Aetna, Cardinal Health Specialty Solutions partner on evidence-based cancer care program in Michigan
HARTFORD, Conn. — Aetna and Cardinal Health Specialty Solutions on Tuesday announced an evidence-based program designed to improve cancer care in Michigan. This pathways initiative identifies clinical practices that improve cancer treatment and make it more affordable.
"We’re always working to make cancer care more effective for the patient," stated Ira Klein, Aetna’s lead oncology strategist and chief of staff to the chief medical officer. "Through this joint effort we help doctors make treatment decisions based on medical research and evidence. That leads to better patient outcomes."
A steering committee of state physicians has been formed to support the program. They will continue to update evidence-based treatment plans and supportive care plans for certain types of cancer.
Cardinal Health Specialty Solutions will give Aetna network doctors technology, tools and training to help them use the treatment pathways. Doctors can then track the program’s key clinical outcomes.
Aetna and Cardinal Health Specialty Solutions launched pathways programs in Maryland, Washington, D.C., and Northern Virginia last year. A program was introduced in Florida earlier this year.
FDA grants additional market exclusivity to Eisai GERD drug
WOODCLIFF LAKE, N.J. — The Food and Drug Administration is allowing a drug made by Eisai for treating gastroesophageal reflux disease to retain its market exclusivity for six months past the original expiration date, the company said Tuesday.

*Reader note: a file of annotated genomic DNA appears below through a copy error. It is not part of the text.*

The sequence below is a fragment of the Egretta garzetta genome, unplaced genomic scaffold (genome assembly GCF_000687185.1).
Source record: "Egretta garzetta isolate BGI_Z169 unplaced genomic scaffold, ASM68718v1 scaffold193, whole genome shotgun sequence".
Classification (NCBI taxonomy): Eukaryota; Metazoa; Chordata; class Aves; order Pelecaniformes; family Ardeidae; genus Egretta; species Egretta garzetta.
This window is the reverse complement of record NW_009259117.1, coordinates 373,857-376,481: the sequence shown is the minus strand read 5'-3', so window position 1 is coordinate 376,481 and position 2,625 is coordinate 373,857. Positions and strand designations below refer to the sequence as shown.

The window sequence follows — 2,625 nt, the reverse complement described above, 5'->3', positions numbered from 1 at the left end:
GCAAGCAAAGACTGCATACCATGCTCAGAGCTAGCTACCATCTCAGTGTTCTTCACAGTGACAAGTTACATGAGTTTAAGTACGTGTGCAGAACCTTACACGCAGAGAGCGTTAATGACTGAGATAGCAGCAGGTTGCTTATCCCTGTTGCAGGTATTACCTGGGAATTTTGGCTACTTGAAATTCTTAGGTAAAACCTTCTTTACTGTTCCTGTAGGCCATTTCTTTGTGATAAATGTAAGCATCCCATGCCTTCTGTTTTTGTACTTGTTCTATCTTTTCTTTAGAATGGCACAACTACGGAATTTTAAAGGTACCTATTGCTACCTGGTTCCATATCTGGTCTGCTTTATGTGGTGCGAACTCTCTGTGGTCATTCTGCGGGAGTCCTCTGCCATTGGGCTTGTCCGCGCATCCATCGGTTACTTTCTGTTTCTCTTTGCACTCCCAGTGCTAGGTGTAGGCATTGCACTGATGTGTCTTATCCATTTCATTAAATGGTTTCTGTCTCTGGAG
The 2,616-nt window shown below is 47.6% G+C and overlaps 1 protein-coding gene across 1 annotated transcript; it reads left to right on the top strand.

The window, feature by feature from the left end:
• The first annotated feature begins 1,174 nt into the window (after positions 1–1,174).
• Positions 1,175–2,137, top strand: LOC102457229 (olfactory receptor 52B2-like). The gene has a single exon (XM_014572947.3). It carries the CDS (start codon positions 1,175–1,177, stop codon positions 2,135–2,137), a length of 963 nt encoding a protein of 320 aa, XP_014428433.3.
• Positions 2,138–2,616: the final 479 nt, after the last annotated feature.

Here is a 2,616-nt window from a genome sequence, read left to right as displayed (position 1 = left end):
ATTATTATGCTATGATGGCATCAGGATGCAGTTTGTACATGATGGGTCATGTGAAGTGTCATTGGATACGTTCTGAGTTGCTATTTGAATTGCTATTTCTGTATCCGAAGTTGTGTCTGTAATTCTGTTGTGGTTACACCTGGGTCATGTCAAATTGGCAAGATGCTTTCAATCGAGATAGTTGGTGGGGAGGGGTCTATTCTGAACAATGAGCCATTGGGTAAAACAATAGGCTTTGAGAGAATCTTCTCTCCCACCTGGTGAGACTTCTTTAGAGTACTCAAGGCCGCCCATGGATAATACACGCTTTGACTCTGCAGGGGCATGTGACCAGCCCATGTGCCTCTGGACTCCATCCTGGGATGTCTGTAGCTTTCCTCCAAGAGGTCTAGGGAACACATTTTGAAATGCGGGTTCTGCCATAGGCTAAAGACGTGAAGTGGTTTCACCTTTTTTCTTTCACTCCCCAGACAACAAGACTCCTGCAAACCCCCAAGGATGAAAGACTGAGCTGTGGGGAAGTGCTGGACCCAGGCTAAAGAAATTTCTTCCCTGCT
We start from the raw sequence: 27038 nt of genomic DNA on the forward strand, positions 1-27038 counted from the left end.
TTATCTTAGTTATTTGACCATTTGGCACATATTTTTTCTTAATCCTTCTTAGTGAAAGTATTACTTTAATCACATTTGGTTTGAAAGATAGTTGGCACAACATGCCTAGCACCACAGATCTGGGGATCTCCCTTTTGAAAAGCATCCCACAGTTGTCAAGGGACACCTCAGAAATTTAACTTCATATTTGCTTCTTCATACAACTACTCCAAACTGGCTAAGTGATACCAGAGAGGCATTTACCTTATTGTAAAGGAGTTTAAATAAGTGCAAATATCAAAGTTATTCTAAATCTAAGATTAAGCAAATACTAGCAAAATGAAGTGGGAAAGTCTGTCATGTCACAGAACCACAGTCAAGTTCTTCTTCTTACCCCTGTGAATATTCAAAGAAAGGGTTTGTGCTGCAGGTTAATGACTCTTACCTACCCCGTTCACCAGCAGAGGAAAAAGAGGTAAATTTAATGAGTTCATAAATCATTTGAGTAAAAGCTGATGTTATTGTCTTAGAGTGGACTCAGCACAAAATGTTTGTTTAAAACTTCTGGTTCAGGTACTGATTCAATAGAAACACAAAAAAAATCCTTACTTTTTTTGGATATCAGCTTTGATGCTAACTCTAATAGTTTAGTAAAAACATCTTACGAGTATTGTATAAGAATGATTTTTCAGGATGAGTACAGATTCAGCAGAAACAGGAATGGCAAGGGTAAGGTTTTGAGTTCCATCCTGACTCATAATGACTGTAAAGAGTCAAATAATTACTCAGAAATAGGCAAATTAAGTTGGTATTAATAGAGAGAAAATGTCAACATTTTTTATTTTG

Eisai said the FDA had granted six more months of exclusivity for the use of Aciphex (rabreprazole sodium) in children, meaning it will lose market exclusivity on Nov. 8, 2013.
Still, the decision does not mean the drug is approved for use in children, Eisai said. The drug maker has an approval application pending before the FDA for Aciphex delayed-release sprinkle capsules in the 5-mg and 10-mg strength for GERD in children aged 1 to 11, and the FDA expects to complete its review by Nov. 27, 2013.
Reports: Congressional committee looking into compounding industry group’s practices
NEW YORK — A Congressional committee is looking into allegations that a compounding pharmacy industry association may have taught pharmacists how to sidestep requests for samples from the Food and Drug Administration, according to published reports.
Reuters reported that the House Energy and Commerce Committee had requested internal documents from the International Academy of Compounding Pharmacists, citing a news report about the organization.
The request comes amid a nationwide meningitis outbreak linked to contaminated supplies of steroid drugs prepared at the New England Compounding Center that had sickened 541 people and killed 36 in 19 states as of Monday, according to the Centers for Disease Control and Prevention.